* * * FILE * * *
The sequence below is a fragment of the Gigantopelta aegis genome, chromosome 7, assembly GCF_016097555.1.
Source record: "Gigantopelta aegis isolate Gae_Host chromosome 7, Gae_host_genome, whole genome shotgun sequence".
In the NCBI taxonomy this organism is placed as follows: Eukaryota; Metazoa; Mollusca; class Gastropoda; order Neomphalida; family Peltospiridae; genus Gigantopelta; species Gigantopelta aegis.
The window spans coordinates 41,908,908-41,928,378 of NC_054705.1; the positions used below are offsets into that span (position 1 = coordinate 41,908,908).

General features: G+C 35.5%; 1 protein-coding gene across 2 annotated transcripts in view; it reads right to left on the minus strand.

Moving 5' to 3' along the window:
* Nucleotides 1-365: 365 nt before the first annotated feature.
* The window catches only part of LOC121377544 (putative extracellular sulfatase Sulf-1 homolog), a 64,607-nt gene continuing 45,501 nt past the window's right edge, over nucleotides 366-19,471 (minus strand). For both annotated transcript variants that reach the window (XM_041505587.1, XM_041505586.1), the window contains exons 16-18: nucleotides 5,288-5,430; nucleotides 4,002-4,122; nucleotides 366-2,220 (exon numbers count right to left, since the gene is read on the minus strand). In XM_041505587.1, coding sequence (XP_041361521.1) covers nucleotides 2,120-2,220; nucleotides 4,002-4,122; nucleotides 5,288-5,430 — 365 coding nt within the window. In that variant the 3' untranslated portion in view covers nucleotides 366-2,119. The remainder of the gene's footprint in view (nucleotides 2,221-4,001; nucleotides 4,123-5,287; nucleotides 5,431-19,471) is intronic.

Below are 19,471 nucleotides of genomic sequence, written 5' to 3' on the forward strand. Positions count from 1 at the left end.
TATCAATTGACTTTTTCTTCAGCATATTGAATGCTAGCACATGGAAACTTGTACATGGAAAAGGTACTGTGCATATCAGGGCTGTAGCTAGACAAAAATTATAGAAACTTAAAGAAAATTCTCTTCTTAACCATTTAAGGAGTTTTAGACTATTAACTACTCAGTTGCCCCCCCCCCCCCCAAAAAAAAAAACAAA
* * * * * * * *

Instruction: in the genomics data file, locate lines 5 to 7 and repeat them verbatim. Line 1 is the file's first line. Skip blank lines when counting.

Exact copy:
General features: G+C 35.5%; 1 protein-coding gene across 2 annotated transcripts in view; it reads right to left on the minus strand.

Moving 5' to 3' along the window:
* Nucleotides 1-365: 365 nt before the first annotated feature.